Looking back: Senior Singaporeans on how country has evolved

Looking back: Senior Singaporeans on how country has evolved

"SINGAPORE has changed a lot." That was the first thing Mrs Ramathilagam Thanabalan exclaimed when tabla! visited her.

"There are practically no kampung houses anymore. We used to have cows, goats, chickens and ducks walking around. All that changed in the '80s," she reminisced.

Mrs Thanabalan was born in India and came to Singapore at the age of 17, after she married her Singaporean husband. The 56-year-old housewife told us about the many ways in which she has seen Singapore evolve since attaining independence. Along with her, 10 other senior members of the Indian community also shared their reflections.

Transportation and infrastructure

Living near the Equator means that Singaporeans are used to hot weather. But even that has changed, says Ms Shirin Rustom Ghadiali, a Parsi company secretary in her 50s who came to Singapore back in the '70s. "It was just 21 to 23 degrees in the past. Now it's much hotter."

Perhaps that was why our buses were not air-conditioned in the past, as the president of the Hindi Society, Mr Shiw Shankar Pandey, pointed out.

"Buses were not air-conditioned and often used to break down," said the 60-year-old.

"I remember, we used to have only 10 cents as pocket money. Transportation to school used to cost five cents and the other five cents was recess money. So if there was a breakdown, we couldn't take another bus. And if another bus came, it would be very crowded, carrying passengers from another kampung," he added.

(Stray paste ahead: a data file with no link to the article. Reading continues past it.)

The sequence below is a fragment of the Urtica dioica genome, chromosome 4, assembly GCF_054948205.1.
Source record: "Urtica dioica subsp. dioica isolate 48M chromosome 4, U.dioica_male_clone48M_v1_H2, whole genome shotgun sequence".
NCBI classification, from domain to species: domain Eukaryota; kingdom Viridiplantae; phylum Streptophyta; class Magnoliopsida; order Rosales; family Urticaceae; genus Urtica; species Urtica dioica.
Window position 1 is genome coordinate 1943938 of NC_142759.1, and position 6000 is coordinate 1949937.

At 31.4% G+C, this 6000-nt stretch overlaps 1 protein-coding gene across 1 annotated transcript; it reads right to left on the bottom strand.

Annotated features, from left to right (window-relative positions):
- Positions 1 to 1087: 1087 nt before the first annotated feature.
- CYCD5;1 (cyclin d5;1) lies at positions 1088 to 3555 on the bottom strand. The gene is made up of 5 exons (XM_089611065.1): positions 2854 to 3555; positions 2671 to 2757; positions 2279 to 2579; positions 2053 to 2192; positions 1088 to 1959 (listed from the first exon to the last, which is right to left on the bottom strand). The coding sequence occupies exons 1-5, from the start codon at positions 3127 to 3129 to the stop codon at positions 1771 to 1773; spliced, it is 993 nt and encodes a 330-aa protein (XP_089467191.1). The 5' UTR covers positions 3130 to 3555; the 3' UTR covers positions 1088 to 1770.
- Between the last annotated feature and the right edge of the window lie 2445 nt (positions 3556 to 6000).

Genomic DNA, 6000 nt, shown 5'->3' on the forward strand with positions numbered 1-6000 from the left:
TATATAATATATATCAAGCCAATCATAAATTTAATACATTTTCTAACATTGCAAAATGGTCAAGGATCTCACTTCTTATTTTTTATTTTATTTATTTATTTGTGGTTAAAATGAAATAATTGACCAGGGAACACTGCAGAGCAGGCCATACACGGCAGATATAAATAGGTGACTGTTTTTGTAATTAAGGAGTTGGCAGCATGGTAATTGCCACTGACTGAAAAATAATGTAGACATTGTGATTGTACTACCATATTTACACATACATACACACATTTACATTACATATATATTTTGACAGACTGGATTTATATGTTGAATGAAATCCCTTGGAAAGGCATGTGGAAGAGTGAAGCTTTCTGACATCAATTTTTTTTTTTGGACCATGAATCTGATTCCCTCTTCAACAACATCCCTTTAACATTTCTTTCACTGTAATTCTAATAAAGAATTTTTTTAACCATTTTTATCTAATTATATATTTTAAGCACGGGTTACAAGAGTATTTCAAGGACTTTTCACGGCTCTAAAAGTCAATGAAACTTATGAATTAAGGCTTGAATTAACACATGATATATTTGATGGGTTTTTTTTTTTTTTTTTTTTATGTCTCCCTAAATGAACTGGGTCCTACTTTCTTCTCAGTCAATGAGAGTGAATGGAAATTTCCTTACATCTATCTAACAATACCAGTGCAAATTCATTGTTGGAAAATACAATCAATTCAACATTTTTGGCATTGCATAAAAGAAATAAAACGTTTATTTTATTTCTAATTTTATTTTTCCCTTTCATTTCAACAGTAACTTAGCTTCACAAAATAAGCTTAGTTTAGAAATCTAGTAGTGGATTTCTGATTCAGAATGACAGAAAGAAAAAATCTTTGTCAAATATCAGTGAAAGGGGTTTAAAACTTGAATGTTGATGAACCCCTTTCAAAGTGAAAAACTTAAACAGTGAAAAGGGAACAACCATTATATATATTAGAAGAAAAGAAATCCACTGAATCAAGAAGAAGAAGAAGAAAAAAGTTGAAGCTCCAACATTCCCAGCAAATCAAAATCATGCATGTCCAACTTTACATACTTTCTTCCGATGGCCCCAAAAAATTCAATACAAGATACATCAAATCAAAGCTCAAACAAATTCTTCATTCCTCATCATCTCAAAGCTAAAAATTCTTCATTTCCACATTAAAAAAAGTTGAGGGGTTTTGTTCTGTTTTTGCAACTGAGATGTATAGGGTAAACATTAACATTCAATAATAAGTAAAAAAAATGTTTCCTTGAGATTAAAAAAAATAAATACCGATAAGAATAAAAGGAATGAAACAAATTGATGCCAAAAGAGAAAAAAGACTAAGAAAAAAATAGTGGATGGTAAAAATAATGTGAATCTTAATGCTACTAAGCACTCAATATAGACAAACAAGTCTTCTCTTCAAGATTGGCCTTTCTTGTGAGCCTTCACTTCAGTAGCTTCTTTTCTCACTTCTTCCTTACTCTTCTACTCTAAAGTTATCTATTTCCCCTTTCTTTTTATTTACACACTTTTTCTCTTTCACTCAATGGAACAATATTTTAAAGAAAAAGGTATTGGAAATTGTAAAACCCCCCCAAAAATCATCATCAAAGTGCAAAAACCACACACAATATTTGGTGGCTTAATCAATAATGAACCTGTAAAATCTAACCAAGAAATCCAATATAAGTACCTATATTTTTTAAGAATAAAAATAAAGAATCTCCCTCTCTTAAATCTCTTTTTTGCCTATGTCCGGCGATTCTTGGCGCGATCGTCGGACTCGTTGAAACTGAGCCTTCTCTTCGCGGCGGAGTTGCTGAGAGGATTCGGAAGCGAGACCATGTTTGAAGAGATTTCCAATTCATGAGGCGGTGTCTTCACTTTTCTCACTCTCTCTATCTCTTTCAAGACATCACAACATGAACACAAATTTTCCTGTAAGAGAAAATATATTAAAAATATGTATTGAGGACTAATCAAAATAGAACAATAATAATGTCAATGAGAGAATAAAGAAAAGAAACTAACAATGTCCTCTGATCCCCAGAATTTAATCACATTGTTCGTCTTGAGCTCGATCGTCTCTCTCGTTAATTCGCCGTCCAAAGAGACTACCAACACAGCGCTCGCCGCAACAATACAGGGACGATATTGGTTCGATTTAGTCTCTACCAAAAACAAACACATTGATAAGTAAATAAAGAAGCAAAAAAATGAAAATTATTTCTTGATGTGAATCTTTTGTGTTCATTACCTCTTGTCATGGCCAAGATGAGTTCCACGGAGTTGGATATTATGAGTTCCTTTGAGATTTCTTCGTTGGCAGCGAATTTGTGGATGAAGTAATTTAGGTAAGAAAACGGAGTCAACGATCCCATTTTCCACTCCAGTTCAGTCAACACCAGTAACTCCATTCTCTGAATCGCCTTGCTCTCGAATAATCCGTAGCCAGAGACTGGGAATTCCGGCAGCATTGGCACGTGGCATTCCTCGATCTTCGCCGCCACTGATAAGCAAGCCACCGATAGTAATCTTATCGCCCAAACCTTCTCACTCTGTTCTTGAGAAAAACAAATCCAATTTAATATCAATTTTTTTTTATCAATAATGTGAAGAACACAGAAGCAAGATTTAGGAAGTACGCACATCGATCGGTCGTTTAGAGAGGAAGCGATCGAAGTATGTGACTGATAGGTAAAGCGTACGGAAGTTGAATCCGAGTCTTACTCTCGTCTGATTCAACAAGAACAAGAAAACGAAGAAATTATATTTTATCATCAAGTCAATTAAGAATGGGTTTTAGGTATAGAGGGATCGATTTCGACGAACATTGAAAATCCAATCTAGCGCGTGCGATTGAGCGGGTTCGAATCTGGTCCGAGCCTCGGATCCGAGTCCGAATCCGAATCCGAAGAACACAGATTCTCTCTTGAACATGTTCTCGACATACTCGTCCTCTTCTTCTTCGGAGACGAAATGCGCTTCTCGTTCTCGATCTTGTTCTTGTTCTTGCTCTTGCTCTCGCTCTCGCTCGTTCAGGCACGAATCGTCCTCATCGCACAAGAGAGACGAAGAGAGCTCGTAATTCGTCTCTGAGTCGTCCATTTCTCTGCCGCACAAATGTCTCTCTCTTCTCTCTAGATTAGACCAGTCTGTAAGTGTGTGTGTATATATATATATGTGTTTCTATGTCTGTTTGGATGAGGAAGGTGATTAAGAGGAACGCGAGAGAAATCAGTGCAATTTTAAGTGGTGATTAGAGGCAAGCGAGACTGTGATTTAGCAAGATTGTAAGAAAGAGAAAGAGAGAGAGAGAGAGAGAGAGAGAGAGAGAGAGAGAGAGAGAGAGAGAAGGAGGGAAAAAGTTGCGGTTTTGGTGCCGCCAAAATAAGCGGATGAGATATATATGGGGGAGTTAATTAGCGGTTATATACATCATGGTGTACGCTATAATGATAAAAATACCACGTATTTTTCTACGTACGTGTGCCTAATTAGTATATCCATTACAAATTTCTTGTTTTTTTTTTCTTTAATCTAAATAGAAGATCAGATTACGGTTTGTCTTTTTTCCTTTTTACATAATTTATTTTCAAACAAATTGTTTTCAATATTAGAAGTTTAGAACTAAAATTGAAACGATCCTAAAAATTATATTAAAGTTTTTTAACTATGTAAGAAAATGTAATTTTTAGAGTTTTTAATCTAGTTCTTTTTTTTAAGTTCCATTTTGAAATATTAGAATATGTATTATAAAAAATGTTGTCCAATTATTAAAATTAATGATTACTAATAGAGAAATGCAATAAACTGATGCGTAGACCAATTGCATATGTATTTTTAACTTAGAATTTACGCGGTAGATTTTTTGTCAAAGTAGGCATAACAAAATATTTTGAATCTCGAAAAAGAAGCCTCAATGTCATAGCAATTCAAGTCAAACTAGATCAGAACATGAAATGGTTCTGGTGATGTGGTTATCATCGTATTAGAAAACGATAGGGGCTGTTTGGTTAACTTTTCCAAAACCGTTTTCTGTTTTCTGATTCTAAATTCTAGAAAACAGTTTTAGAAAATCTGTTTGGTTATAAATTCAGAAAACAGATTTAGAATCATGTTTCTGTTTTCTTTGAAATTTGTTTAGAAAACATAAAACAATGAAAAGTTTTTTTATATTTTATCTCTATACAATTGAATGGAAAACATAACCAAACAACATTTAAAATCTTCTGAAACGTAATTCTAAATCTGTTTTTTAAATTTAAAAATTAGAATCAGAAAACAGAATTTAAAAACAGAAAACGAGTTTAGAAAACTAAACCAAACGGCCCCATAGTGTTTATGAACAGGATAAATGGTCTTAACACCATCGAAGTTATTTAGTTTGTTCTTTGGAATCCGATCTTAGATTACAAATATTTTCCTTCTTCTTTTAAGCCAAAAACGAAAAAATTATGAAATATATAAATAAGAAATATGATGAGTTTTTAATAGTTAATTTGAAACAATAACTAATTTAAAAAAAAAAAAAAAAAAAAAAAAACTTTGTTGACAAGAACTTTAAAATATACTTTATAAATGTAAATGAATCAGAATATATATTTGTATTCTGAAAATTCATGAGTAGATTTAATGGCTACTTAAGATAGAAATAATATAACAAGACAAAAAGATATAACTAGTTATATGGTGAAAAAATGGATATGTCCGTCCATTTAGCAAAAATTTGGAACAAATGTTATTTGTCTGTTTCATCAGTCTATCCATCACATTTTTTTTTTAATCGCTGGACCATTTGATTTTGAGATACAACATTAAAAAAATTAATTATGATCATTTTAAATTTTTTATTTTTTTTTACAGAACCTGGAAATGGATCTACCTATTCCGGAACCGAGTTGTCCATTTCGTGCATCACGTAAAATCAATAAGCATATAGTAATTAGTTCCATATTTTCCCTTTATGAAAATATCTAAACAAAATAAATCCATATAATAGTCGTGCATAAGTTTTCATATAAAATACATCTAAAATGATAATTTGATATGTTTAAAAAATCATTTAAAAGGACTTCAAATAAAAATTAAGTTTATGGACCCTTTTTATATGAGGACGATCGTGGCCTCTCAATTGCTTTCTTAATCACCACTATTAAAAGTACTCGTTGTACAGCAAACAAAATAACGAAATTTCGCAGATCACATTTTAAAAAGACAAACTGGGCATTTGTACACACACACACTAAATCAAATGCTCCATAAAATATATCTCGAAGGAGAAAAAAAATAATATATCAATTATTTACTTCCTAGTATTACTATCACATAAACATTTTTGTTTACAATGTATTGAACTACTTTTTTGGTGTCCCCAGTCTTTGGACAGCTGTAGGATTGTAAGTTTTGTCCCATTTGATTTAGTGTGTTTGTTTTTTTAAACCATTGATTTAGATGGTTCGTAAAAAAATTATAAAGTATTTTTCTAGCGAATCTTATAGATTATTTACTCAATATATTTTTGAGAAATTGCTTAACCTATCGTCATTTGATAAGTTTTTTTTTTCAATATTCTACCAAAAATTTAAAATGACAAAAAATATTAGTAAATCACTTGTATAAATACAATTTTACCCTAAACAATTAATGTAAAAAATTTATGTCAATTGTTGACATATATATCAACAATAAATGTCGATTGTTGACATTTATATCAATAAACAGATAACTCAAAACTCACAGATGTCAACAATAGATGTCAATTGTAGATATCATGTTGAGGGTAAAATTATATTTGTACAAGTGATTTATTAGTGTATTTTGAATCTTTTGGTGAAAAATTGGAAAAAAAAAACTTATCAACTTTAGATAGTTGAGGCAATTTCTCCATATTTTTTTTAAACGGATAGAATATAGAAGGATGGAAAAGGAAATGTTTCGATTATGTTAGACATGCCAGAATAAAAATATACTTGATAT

Mrs Liza Navaratnam, 90, gave us another insight into history when she said: "In those days we had electric tram cars and it was cheaper to travel."

While they all agreed that the MRT has made life more convenient and is constantly improving with the planning and construction of more rail lines, the stories they shared about taxis shed more light on how transportation has changed.

Said Mr Pandey: "Taxis were private cars, and they wouldn't take us unless there were four or five passengers going to the same destination."

Mr Raghavan Raveendran, who used to work with the Public Works Department and the Port of Singapore Authority and currently runs a consultation business, said taxis were rare, "so they charged as they liked".

On taxis now, the 86-year-old said: "It's standardised and the quality of service is much better. It's also affordable but surcharges and tolls make it a bit costly sometimes."

So what do they feel about the overall changes in the transportation sector?

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